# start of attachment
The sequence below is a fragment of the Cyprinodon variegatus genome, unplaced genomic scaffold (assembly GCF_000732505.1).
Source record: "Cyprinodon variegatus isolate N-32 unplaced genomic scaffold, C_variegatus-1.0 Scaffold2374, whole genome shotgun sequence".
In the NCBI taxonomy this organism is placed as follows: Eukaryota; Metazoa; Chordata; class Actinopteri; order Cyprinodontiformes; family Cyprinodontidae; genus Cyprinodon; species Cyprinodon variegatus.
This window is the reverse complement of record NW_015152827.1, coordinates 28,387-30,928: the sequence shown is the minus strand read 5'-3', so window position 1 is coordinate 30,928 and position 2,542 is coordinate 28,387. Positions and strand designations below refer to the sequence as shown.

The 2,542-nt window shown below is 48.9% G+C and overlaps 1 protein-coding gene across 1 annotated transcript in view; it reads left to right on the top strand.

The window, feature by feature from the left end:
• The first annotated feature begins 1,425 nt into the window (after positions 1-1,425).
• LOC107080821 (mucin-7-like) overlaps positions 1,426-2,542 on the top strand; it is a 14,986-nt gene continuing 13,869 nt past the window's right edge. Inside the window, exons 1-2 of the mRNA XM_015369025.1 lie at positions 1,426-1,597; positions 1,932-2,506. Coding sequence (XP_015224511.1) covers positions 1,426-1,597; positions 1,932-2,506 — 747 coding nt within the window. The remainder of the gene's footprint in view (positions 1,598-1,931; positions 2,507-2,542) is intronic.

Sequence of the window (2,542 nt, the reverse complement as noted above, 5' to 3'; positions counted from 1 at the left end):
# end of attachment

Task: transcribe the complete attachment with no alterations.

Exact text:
The sequence below is a fragment of the Cyprinodon variegatus genome, unplaced genomic scaffold (assembly GCF_000732505.1).
Source record: "Cyprinodon variegatus isolate N-32 unplaced genomic scaffold, C_variegatus-1.0 Scaffold2374, whole genome shotgun sequence".
In the NCBI taxonomy this organism is placed as follows: Eukaryota; Metazoa; Chordata; class Actinopteri; order Cyprinodontiformes; family Cyprinodontidae; genus Cyprinodon; species Cyprinodon variegatus.
This window is the reverse complement of record NW_015152827.1, coordinates 28,387-30,928: the sequence shown is the minus strand read 5'-3', so window position 1 is coordinate 30,928 and position 2,542 is coordinate 28,387. Positions and strand designations below refer to the sequence as shown.

The 2,542-nt window shown below is 48.9% G+C and overlaps 1 protein-coding gene across 1 annotated transcript in view; it reads left to right on the top strand.

The window, feature by feature from the left end:
• The first annotated feature begins 1,425 nt into the window (after positions 1-1,425).
• LOC107080821 (mucin-7-like) overlaps positions 1,426-2,542 on the top strand; it is a 14,986-nt gene continuing 13,869 nt past the window's right edge. Inside the window, exons 1-2 of the mRNA XM_015369025.1 lie at positions 1,426-1,597; positions 1,932-2,506. Coding sequence (XP_015224511.1) covers positions 1,426-1,597; positions 1,932-2,506 — 747 coding nt within the window. The remainder of the gene's footprint in view (positions 1,598-1,931; positions 2,507-2,542) is intronic.

Sequence of the window (2,542 nt, the reverse complement as noted above, 5' to 3'; positions counted from 1 at the left end):